Airbus A350s Can Now Be Converted For Cargo In 2 Days

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Airbus has revealed a new solution to help airlines use existing widebody aircraft for cargo operations. The modification will allow passenger A330s and A350s to be used for freight, allowing airlines to utilize their grounded aircraft to generate revenue and keep the world supplied with much-needed goods.

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The A350 and A330 can now be converted for cargo in a matter of days. Photo: Getty Images

Modifying the widebodies

According to an Airbus press release seen by Simple Flying, the manufacturer is offering users of its widebody aircraft the ability to easily remove passenger seats and install pallet carrying facilities in their place. The modification involves using the cabin floor seat tracks to accommodate freight pallets.

This will enable airlines to begin using the A350 and A330 as cargo aircraft in a much safer and more efficient manner than before. While some airlines have already been using the A350 as a cargo mover, most have been keeping the seats in place and simply stacking boxes on top.

Airlines have been very creative with their makeshift cargo conversions. Photo: Getty Images

Aer Lingus has also been using Airbus widebodies for cargo, flying several times a day between Dublin and Beijing to bring vital PPE to Ireland. In this case, its A330s utilized specially designed cargo seat bags to add capacity in the cabin of the aircraft and to allow it to transport goods safely.

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Seat bags hold additional cargo inside the passenger cabin. Photo: Aer Lingus

Airbus’ development means the large cabins of these widebody aircraft will now be able to be maximized for cargo, letting airlines carry far more than was previously possible. Airbus has pushed through approval with the European Union Aviation Safety Agency (EASA) to allow airlines to make use of this modification right away.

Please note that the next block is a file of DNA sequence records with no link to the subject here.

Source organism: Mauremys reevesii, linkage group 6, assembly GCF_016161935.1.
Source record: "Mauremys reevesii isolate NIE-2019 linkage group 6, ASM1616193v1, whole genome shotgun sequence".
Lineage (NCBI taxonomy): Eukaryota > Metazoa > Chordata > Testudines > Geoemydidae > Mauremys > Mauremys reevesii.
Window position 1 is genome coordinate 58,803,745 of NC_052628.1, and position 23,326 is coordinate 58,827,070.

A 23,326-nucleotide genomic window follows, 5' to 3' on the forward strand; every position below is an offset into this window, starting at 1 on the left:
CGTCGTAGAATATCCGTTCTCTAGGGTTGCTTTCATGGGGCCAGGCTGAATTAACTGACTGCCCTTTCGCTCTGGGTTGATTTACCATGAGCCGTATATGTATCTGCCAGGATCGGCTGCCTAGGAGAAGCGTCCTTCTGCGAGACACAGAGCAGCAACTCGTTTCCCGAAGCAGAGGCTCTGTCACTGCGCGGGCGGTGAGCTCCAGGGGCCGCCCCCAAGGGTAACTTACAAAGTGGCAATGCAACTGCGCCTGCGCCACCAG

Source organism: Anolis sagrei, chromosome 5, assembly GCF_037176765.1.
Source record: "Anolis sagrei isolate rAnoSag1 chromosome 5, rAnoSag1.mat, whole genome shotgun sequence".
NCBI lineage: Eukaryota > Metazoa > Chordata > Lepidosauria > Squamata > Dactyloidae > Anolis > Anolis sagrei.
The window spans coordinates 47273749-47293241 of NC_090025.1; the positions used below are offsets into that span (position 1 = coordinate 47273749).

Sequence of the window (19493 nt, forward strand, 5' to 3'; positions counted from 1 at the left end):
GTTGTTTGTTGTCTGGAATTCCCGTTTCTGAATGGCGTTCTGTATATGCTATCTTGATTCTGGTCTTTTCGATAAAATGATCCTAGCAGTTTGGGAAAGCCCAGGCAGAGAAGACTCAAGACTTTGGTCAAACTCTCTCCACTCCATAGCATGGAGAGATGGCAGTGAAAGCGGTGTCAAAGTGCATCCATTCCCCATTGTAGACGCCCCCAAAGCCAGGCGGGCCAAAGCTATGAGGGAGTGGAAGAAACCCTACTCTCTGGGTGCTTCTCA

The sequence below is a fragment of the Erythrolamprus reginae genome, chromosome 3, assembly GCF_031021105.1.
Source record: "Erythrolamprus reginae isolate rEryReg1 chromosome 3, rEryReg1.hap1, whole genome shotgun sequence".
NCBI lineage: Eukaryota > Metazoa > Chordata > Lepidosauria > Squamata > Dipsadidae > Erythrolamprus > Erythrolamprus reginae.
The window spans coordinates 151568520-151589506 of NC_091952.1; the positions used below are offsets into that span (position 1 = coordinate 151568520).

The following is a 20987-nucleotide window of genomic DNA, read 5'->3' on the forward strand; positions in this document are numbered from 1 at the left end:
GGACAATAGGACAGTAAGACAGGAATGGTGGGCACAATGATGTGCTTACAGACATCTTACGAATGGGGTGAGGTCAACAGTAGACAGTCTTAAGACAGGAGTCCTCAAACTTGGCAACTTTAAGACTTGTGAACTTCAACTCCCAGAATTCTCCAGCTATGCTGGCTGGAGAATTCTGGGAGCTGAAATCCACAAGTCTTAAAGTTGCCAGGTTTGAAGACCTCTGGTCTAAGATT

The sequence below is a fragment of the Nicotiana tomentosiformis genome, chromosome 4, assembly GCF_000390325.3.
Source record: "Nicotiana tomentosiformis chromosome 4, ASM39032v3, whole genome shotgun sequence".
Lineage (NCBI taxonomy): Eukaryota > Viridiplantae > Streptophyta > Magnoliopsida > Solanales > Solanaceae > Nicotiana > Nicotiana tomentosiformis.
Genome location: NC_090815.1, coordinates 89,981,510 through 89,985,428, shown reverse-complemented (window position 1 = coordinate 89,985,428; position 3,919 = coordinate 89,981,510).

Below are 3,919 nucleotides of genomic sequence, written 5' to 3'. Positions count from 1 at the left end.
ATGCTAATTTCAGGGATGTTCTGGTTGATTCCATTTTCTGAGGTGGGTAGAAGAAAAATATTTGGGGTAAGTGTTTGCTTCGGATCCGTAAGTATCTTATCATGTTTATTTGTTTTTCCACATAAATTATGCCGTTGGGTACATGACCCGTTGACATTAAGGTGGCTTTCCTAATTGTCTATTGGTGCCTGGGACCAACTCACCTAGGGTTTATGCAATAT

EASA’s guidance sets out an exemption period of eight months to allow carriers to start using the widebodies for cargo as soon as possible.

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The Airbus modification will allow cargo carriage in the passenger cabins of its widebodies. Photo: Airbus

The rising demand for cargo

With demand for air travel at an all-time low, airlines are increasingly turning to cargo operations, both to ensure the world remains supplied with goods and to generate a small amount of revenue in these difficult times. In many countries around the world, the bulk of imported goods by air arrive in the belly of passenger planes. With barely any passenger services operating, it’s crucial airlines can move cargo efficiently to keep the world supplied.

According to FlightGlobal, around 30 pallets can be accommodated in an A350, while 28 can be carried in an A330. As with any cargo operations, safety will be paramount, and airlines will be required to undertake stowage checks to ensure safe operations are maintained. These will include things like center of gravity assessments, evacuation criteria and fire protection.

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Many of the world’s airlines are turning to cargo flights. Photo: Virgin Atlantic

To maintain safety, the EASA guidance states that multiple systems will need to be deactivated on the aircraft, particularly those that can generate heat. This may include inflight entertainment systems, galley equipment and in-seat power outlets. Cabin crew will also be expected to accompany the cargo, performing regular walkarounds to ensure safe carriage.

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Converted in a couple of days

Airbus test pilot and vice-president of flight operations support Yann Lardet spoke to FlightGlobal about the development, noting that Airbus is looking to take care of all the EASA communications to ensure regulatory processes do not burden airlines. He stated that the temporary conversion could see a passenger plane ready to carry cargo in just a couple of days.

While this is being implemented to relieve the global need for cargo services right now, it could be a telling sign of Airbus beginning to look at the A350F for the future.

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